- Tomato yellow leaf curl virus (TYLCV). These can damage the leaves of your tomato plant, causing them to distort and this can happen due to the silverleaf whitefly infecting your plants. This is a good incentive to try to take care of whiteflies. Here’s a great article on tomato yellow leaf curl virus for homeowners from the University of Florida.
- Tomato Spotted Wilt Virus: Though this will affect more than just the leaves, infected plants will have leaves that curl and stunted growth of the entire plant itself. You may notice abnormal growth on tomato plants, and this is a good indication that there is an issue. For more on this particular virus, check out Oklahoma State’s page.
Whether trying to keep pests or disease at bay, always keep your garden free of debris and clean to prevent pest infestations and diseases. Inspect your plants and fruit production regularly for signs of pests or diseases, and take action immediately if you notice any problems. You can also use natural remedies like insecticidal soap or neem oil to control pest populations. See my full post on 6 Tips for Natural Pest Control or my e-book Natural Pest Control for the Home Garden.
Tomato plants need a variety of nutrients to grow healthy and strong, and they’re heavy feeders since it takes a lot of energy to produce tomatoes. If your plants are lacking in certain nutrients, they may curl their leaves as a way to conserve resources. Some common nutrient deficiencies that can cause this condition include:
- Nitrogen: Lack of nitrogen can cause the leaves to turn yellow and curl upward. A good all purpose organic fertilizer such as Espoma is good for this. Do be cautious to not to use too much nitrogen though, as this will give you big bushy plants with very little fruit productions.
- Potassium: Lack of potassium can cause the edges of the leaves to curl and become brown almost as if they have been burned. There will also be limited fruit growth.
- Magnesium: Lack of magnesium can cause the leaves to curl upward and develop yellow spots. The most common fix for magnesium deficiency is to use epsom salts, though you certainly want to do so after reading this article from South Dakota State University. Epsom salts are used for many garden applications, so you just want to make sure a magnesium deficiency is really what you’re dealing with before using them.
To prevent nutrient deficiencies, fertilize your tomato plants regularly with a balanced fertilizer such as Espoma’s Garden Tone, and once your plants begin blooming, switch to Tomato Tone which has less nitrogen.
Herbicide Damage: A Potential Cause of Leaf Curl on Tomato Plants
Herbicide damage is another common problem that can be the potential cause of leaf curl on tomato plants. If you’ve used herbicides or weed killers in your garden, follow the manufacturer’s instructions carefully and avoid using them near your tomato plants.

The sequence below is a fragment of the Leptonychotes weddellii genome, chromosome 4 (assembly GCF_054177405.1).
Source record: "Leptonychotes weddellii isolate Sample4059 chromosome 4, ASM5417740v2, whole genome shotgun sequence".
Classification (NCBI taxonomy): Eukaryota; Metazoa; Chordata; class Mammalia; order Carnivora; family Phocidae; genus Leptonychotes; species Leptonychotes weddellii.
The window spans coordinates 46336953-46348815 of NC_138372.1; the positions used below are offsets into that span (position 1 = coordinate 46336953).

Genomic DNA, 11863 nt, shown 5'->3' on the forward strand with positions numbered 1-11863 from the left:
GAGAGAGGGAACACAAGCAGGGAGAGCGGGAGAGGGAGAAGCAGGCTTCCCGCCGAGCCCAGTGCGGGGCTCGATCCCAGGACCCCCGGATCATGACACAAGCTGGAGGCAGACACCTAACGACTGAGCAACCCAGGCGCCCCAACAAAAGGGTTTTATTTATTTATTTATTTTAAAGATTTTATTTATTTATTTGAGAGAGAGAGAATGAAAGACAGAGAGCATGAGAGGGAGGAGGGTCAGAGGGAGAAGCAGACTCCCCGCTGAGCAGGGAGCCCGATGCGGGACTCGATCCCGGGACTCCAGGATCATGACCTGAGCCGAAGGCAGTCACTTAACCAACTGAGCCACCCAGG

If you suspect herbicide damage, either from use in your own yard or that the wind has brought over from a neighbor’s, I’m afraid that there isn’t much you can do to fix the problem. Your best bet is to remove the affected plants and start fresh.
Other Tomato Growing Problems That Can Cause Leaf Curl
Leaf curl can also be caused by other tomato-growing problems, such as:
- Overcrowding: If your plants are too close together, they may compete for nutrients and water, leading to leaf curl.
- Root damage: Damage to the roots of the plants can also cause leaf curl. Make sure to handle your plants gently and avoid damaging the roots when transplanting.
- Improper pH: Tomato plants prefer a slightly acidic soil pH of around 6.0 to 6.8. If your soil pH is too high or too low, your plants may experience leaf curl and other problems.
- Fungal infections: Fungal infections, such as verticillium or fusarium wilt, can cause leaf curl in tomato plants. To prevent fungal infections, the best thing you can do is to plant disease-resistant varieties; many seed catalogs will have tomato varieties labeled that are wilt resistant. (See my Favorite Garden Seed Companies that carry wonderful tomato varieties.)
Should You Remove the Leaves with Leaf Curl?
One question that many tomato growers have is whether they should remove the leaves with leaf curl from their plants. The answer depends on the severity and the cause of the problem.
- If a temporary problem causes the leaf to curl, the affected ones may recover on their own over time. In this case, you may choose to leave the leaves in place and monitor the plant to see if the problem resolves itself.
- However, if the leaf curl is caused by a more serious problem, such as a fungal infection or viral disease, it may be best to remove all those that are affected. This can stop the disease from spreading to other parts of the plant and can improve overall plant health. Do not put affected plants into the compost pile. Instead, throw them in the trash to prevent the spread of any disease or virus.
When it comes to removing these leaves, make sure to use clean, sharp tools to avoid damaging the plant. Dispose of them in the trash to prevent the spread of disease, and be sure to clean whatever tools were used to remove the leaves or parts of the tomato plant.
Did you find this helpful? Then don’t forget to explore my other articles on tomato plant issues! I include even more information on cultivating healthy, thriving tomato plants. And if you have insight from growing tomatoes that you’d like to share, feel free to comment below. Gardeners are always learning from each other!